Office of the Governor Rick Perry

Text of Gov. Perry’s Remarks at the American G.I. Forum Laredo

*Note - Gov. Perry frequently departs from prepared remarks.
Friday, June 28, 2002  •  Speech

(Note: Governor Perry frequently deviates from prepared text.)


To my fellow veterans, the men and women here today who have served and sacrificed, who have fought and bled for the flag of freedom, who kept their covenant with a grateful nation.  It is the highest of all honors to be with you.

America is strong and free for one simple reason: because of the courage and sacrifices of Her proud veterans!

It is good to be in the company of heroes, and to be back to a great Texas city of Laredo.

I see a lot of old warriors in this room today.  With the years, you don’t move as swiftly as you once did, and your hair has turned gray.  Some of you suffer from the lifelong scars of battle, and others suffer the scars of roughhousing with grandchildren.

But one thing has not changed. Just as you loved this nation, and fought proudly on her behalf many years ago, you proudly stand today as the legacy of freedom, and the true face of American patriotism.

Every breath of free air that we breathe is a tribute to your steadfast courage and your sacrificial love.

One of the heroes in this room is someone I would like to introduce to you.  He is a veteran of combat in Vietnam, a decorated Marine, a recipient of the Purple Heart, and an individual I am proud to have serving as my deputy chief of staff, Jay Kimbrough.

Jay, will you please stand.  Jay also has the added benefit of being a good South Texan!  Thank you Jay.

Within the last year, all Americans have been reminded that freedom is never to be taken for granted, and its preservation comes at a great price.

On that darkest of all days – September 11th – we saw the worst of mankind, and the best of mankind.  We saw the devastation that can occur at the hands of evil.  And we saw the courage and sacrifice borne on the shoulders of men and women of high virtue.

And we saw something else that day, something that has been on my mind ever since.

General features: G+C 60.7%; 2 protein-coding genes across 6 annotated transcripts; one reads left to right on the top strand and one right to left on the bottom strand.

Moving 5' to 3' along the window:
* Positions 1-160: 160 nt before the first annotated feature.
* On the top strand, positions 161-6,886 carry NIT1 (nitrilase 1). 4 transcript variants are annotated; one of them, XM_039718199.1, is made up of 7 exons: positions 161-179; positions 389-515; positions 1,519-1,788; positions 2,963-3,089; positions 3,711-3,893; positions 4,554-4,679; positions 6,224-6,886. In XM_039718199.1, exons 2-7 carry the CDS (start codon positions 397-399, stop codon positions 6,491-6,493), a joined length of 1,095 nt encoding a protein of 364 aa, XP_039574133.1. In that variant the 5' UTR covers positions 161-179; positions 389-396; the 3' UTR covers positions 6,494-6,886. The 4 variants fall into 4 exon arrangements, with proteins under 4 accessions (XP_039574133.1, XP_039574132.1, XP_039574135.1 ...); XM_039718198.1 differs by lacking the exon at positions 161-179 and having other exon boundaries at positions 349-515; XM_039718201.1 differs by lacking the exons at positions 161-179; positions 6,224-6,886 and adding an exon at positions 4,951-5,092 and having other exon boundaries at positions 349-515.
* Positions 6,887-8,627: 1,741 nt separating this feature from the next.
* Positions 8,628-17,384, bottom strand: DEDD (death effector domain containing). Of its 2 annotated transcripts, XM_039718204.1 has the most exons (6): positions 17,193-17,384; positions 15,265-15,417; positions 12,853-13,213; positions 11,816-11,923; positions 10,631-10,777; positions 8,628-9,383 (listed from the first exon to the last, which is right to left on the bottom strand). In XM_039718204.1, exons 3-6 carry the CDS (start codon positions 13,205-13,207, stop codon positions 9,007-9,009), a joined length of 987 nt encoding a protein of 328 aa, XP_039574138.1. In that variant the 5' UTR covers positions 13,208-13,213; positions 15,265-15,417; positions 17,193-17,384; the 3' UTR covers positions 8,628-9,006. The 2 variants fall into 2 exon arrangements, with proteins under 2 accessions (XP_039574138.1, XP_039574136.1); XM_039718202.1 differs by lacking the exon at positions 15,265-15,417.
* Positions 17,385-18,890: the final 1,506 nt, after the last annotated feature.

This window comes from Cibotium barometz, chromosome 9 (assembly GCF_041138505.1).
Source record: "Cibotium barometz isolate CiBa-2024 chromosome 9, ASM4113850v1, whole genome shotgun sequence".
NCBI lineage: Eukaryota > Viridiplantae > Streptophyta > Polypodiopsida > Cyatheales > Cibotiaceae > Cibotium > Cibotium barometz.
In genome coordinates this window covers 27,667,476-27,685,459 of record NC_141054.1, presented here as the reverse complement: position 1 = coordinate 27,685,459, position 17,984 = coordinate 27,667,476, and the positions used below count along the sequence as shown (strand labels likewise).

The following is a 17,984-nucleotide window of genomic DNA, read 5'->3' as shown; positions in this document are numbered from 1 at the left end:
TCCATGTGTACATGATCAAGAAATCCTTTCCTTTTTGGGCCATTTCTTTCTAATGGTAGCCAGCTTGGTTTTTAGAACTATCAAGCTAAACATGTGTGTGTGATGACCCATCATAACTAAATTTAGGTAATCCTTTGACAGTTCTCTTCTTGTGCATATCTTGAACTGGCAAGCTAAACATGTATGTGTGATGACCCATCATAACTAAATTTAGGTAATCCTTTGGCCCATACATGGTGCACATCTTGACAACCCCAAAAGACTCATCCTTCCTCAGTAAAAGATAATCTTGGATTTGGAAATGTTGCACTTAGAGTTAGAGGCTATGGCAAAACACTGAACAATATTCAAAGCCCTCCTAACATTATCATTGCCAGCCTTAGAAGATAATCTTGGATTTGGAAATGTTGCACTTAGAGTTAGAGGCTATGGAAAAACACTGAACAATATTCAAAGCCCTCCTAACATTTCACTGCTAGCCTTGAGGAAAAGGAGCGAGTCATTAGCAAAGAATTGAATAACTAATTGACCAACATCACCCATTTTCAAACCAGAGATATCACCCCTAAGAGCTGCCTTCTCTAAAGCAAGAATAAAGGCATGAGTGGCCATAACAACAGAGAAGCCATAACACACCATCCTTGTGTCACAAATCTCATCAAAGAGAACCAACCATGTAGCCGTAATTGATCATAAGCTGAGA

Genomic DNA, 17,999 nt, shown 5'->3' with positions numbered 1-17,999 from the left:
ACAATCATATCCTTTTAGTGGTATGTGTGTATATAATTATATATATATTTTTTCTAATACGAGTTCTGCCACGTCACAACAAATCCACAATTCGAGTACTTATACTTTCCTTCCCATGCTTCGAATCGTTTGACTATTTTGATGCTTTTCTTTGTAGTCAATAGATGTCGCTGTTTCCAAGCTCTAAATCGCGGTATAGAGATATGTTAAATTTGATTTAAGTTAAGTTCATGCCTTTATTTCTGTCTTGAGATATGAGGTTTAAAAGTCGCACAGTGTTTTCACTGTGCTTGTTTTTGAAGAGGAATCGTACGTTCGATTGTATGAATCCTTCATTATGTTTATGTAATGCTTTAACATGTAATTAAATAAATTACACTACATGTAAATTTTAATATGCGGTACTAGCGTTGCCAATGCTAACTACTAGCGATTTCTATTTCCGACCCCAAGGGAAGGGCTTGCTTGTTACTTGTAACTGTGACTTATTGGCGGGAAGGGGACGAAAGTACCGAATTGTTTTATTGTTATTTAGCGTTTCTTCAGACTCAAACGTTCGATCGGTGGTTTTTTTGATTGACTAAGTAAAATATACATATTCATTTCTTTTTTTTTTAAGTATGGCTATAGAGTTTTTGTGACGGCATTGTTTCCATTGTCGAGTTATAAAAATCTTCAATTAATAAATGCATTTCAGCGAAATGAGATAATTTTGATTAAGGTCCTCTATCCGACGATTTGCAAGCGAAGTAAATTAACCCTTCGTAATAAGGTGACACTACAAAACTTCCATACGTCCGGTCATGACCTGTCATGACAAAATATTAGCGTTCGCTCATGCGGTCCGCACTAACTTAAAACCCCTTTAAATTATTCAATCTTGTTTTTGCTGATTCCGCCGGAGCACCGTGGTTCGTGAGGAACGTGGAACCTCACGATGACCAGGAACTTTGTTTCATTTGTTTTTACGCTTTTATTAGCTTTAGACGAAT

As people rushed from the scene of danger, and others rushed in to save lives, some people were so covered with dust and debris that you literally could not determine their race or ethnicity.

At that moment, a person’s background or ethnicity seemed like a meaningless concern.  When the lifeless body of a firehouse chaplain is carried away, or a child teetering between life and death is carried to an ambulance, the bond that matters most – the bond we all share – is the human bond.

Yes, we are Hispanic, Black, Asian and Anglo. We are Catholic, Protestant, Jewish and Muslim.  But above and beyond that, we’re all Americans.

And yes, despite what some liberal San Francisco judges may say, as the Pledge of Allegiance says, we are “one nation, under God!”

Of course, years ago, following the second world war, our veterans came home to a different America – a place where men were yet to be treated equally.  And out of the ash of injustice, in 1948 a great organization was born – the American G.I. Forum.

The American G.I. Forum has empowered our Hispanic heroes who returned home from war simply wanting to live in peace, make a decent living and receive the benefits they are owed.

I am proud to announce to you this evening, in order to help the American G.I. Forum continue to train veterans for jobs, my office is awarding to your National Veterans Outreach Program another Wagner-Peyser Grant in the amount of $300,000.

This grant program makes a difference in the lives of those who served honorably and who deserve our appreciation and support.

By helping veterans access jobs and benefits they are owed, the American G.I. Forum is helping this nation to keep its promise.  You should be proud.  I know Hector Garcia would be.

His legacy lives today in the current membership of this great organization and in the actions of devoted citizens like Jesus Hernandez.  The local chapter here bears the name of this good and decent man, and we all wish him good health, and God’s blessings.

The question for all of us who have inherited a nation of freedom protected by the blood of its soldiers is this: How can we ever repay our great debt of gratitude?

We can start by always remembering what you have done, and by honoring your sacrifices.

Three years ago, as your lieutenant governor, I gave the veterans of this state a louder voice by making the Senate Veterans Affairs and Military Installations Committee a full, standing committee with equal stature to every other committee in the senate.

Later that year we sent an important message about the value of military service by making it illegal to fire an employee just because they are called to serve.

And I was proud to stand with Senator Lucio in supporting a bill that entitles future Prisoners of War the right to a college scholarship, a bill that was named after Texas POW Steven Gonzales.